That said, though, a female can conceive many times over the course of a heat. The longer the bitch is exposed to the dog, the more puppies she is likely to have.
This is where the myth of the “runt of the litter” comes in. If a puppy is born healthy and within the normal weight range for its breed, it is not a runt. It is most likely simply the puppy that was fertilized last. The puppies are all born at the same time, but some could actually be several days younger, and therefore smaller.
Because of the ability of the bitch to be fertilized over and over, she could even have puppies in a single litter that have different fathers. This is why most owners of purebred dogs make it a point to keep the bitch away from other dogs once she’s bred to the “approved” father.
Oh, boy! I’ve been told many times, “Ash, there must be something in the water where you live!” This is because Janice has never had small litters. Her first litter was 11 puppies, all strong and healthy. Her second litter was nine. For the one that’s coming, I guess I’ll just have to wait and see.
Most bitches can carry up to 12 puppies, although I have heard of larger litters. Much of the time, the size of the litter will correspond to the size of the breed. This is simply because something like a Boxer (Janice) can hold more puppies in her uterus than, say, a Toy Poodle.
In addition to keeping an eye on how long your dog should stay pregnant, you should watch for behavioral changes (reduced appetite and activity, and a tendency to want “private time”). These are indications of pregnancy in the same way as an enlarged tummy and distended nipples. When your dog is getting close to her delivery date, you’ll probably also notice that she is leaking milk from her nipples.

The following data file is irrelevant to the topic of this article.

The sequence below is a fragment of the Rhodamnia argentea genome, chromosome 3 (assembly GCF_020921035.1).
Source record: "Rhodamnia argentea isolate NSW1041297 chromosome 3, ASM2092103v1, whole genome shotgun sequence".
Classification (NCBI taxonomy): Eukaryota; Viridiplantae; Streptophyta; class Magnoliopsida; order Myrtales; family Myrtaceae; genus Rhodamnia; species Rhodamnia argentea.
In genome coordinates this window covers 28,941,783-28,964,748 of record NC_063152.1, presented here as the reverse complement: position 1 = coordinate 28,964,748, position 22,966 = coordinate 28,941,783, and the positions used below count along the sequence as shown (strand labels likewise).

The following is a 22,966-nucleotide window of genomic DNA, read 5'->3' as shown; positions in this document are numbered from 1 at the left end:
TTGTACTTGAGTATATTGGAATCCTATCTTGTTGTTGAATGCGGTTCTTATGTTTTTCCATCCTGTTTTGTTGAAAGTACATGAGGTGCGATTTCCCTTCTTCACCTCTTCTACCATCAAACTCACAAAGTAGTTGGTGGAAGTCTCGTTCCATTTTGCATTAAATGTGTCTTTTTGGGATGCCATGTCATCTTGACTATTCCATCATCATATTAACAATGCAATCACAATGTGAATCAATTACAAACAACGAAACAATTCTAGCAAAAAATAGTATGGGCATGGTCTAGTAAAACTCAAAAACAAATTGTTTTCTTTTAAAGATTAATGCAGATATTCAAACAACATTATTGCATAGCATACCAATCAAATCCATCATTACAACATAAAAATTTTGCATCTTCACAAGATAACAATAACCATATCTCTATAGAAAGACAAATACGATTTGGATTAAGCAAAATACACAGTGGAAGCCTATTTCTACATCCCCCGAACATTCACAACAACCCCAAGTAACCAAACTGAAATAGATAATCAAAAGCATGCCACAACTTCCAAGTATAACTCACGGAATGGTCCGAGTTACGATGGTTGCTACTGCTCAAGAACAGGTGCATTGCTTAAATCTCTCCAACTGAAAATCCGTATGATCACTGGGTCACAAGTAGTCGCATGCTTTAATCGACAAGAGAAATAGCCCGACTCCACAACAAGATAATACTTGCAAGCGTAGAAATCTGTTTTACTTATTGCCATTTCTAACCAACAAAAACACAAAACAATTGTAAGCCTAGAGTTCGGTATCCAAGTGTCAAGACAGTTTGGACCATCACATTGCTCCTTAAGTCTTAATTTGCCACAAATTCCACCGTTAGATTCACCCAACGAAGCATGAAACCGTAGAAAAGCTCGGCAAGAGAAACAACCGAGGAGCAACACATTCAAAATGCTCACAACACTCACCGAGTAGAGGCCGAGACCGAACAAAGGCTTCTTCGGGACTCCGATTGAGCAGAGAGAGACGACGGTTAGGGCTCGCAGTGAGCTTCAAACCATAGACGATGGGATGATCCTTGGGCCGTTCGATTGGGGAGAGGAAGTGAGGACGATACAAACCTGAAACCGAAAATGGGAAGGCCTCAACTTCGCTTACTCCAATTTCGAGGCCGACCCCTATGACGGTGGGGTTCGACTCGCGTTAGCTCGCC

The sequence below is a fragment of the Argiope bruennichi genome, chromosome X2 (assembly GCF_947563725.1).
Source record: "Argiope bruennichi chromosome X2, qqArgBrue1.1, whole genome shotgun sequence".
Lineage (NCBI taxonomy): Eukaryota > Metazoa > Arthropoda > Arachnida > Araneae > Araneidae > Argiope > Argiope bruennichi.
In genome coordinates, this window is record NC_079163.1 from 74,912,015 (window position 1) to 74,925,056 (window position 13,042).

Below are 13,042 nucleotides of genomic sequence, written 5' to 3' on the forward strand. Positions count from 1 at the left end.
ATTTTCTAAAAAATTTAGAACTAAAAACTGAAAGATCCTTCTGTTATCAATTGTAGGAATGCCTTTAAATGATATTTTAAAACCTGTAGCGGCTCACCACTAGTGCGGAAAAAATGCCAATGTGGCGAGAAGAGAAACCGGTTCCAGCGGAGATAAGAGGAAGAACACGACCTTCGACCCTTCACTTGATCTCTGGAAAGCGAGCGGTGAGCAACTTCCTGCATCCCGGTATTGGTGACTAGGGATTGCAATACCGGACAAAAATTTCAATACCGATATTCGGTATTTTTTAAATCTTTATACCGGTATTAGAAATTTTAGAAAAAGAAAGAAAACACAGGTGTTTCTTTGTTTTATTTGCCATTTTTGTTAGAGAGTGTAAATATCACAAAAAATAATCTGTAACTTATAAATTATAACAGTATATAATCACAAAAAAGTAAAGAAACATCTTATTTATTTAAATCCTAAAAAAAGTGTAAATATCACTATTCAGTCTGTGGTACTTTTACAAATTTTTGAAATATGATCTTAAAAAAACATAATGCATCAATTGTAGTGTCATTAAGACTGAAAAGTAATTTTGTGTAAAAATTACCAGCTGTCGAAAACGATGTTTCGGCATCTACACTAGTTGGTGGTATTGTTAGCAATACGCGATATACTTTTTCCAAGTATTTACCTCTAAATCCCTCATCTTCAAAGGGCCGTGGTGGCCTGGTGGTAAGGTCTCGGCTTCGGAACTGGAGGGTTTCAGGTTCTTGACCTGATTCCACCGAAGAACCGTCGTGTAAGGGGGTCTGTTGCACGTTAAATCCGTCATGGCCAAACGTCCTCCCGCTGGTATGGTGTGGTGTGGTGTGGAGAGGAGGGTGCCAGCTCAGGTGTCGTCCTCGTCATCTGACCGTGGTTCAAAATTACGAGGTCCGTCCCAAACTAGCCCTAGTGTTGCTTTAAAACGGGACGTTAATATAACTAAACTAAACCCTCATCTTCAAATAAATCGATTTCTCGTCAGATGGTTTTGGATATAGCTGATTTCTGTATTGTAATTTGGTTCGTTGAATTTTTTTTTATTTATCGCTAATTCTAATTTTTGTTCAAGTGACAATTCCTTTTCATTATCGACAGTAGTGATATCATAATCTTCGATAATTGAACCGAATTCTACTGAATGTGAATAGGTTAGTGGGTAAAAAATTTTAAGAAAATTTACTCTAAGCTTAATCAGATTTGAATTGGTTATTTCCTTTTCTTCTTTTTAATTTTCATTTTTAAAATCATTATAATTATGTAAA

During the first month of pregnancy, you probably won’t notice much. That said, some of the early signs may include behavioral changes, such as decreased levels of activity, reduced appetite, and a tendency to want to be left alone. You may also notice a few physical changes, like enlarged nipples.
Once the delivery date approaches, you will notice very significant changes. Your dog might start shredding up pillows, bedding, paper, or other materials to make a space to give birth. She might also become irritable.
This is where the miracle happens; inside your dog’s uterus, the embryos are developing. By the time the embryos reach about 32 days (about half of the gestation period), they actually begin to look like little dogs, with eyelids, toes and discernable faces. By the 50th day (usually just a week or so before birth), your veterinarian can do an x-ray and tell you how many puppies are in utero.
During the first stages of the pregnancy, your dog should receive foods that are high in protein. Good sources of protein are beef, chicken, eggs and liver, and you can find these in most quality dog foods. As she approaches her delivery date, make sure that she has as much as she wants to eat; this is a good time to free-feed, if you’ve otherwise been doing it on a schedule. Right now, she knows better than you do how much she needs.